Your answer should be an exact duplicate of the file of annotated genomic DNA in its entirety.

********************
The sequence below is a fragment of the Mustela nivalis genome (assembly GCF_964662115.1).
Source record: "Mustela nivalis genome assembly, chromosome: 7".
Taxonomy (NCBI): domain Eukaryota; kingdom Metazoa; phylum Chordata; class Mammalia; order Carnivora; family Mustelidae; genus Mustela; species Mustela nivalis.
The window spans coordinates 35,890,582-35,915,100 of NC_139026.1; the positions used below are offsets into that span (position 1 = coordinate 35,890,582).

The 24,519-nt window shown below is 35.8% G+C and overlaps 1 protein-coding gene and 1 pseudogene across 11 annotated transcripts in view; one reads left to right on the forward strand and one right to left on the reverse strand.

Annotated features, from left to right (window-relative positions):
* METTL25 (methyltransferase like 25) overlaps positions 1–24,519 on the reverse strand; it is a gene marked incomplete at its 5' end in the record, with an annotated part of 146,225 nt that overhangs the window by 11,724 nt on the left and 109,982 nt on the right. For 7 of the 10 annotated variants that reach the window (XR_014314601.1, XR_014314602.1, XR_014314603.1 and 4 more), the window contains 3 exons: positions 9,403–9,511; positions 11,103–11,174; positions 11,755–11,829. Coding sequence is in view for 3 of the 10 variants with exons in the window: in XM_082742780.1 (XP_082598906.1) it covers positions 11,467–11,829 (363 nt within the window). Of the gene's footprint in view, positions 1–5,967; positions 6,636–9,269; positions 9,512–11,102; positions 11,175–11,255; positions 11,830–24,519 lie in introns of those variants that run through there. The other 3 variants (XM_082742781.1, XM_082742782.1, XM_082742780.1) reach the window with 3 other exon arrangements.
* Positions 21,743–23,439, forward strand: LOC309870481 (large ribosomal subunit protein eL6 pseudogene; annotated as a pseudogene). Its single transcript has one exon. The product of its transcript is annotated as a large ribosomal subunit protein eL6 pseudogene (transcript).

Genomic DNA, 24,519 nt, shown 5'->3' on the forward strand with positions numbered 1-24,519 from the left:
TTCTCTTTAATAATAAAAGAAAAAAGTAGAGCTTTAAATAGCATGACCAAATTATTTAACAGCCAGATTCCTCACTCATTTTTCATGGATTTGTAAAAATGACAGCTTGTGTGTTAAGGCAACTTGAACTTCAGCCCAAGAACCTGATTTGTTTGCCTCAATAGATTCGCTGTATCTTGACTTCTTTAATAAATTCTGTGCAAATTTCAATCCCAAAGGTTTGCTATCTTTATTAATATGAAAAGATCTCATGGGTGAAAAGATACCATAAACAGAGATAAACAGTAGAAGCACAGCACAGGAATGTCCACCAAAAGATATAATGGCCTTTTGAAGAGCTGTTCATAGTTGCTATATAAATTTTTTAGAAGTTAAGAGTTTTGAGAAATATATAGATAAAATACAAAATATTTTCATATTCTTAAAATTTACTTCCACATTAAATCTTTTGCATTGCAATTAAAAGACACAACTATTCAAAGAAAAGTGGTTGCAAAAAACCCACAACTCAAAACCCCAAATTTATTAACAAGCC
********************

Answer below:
The sequence below is a fragment of the Mustela nivalis genome (assembly GCF_964662115.1).
Source record: "Mustela nivalis genome assembly, chromosome: 7".
Taxonomy (NCBI): domain Eukaryota; kingdom Metazoa; phylum Chordata; class Mammalia; order Carnivora; family Mustelidae; genus Mustela; species Mustela nivalis.
The window spans coordinates 35,890,582-35,915,100 of NC_139026.1; the positions used below are offsets into that span (position 1 = coordinate 35,890,582).

The 24,519-nt window shown below is 35.8% G+C and overlaps 1 protein-coding gene and 1 pseudogene across 11 annotated transcripts in view; one reads left to right on the forward strand and one right to left on the reverse strand.

Annotated features, from left to right (window-relative positions):
* METTL25 (methyltransferase like 25) overlaps positions 1–24,519 on the reverse strand; it is a gene marked incomplete at its 5' end in the record, with an annotated part of 146,225 nt that overhangs the window by 11,724 nt on the left and 109,982 nt on the right. For 7 of the 10 annotated variants that reach the window (XR_014314601.1, XR_014314602.1, XR_014314603.1 and 4 more), the window contains 3 exons: positions 9,403–9,511; positions 11,103–11,174; positions 11,755–11,829. Coding sequence is in view for 3 of the 10 variants with exons in the window: in XM_082742780.1 (XP_082598906.1) it covers positions 11,467–11,829 (363 nt within the window). Of the gene's footprint in view, positions 1–5,967; positions 6,636–9,269; positions 9,512–11,102; positions 11,175–11,255; positions 11,830–24,519 lie in introns of those variants that run through there. The other 3 variants (XM_082742781.1, XM_082742782.1, XM_082742780.1) reach the window with 3 other exon arrangements.
* Positions 21,743–23,439, forward strand: LOC309870481 (large ribosomal subunit protein eL6 pseudogene; annotated as a pseudogene). Its single transcript has one exon. The product of its transcript is annotated as a large ribosomal subunit protein eL6 pseudogene (transcript).

Genomic DNA, 24,519 nt, shown 5'->3' on the forward strand with positions numbered 1-24,519 from the left:
TTCTCTTTAATAATAAAAGAAAAAAGTAGAGCTTTAAATAGCATGACCAAATTATTTAACAGCCAGATTCCTCACTCATTTTTCATGGATTTGTAAAAATGACAGCTTGTGTGTTAAGGCAACTTGAACTTCAGCCCAAGAACCTGATTTGTTTGCCTCAATAGATTCGCTGTATCTTGACTTCTTTAATAAATTCTGTGCAAATTTCAATCCCAAAGGTTTGCTATCTTTATTAATATGAAAAGATCTCATGGGTGAAAAGATACCATAAACAGAGATAAACAGTAGAAGCACAGCACAGGAATGTCCACCAAAAGATATAATGGCCTTTTGAAGAGCTGTTCATAGTTGCTATATAAATTTTTTAGAAGTTAAGAGTTTTGAGAAATATATAGATAAAATACAAAATATTTTCATATTCTTAAAATTTACTTCCACATTAAATCTTTTGCATTGCAATTAAAAGACACAACTATTCAAAGAAAAGTGGTTGCAAAAAACCCACAACTCAAAACCCCAAATTTATTAACAAGCC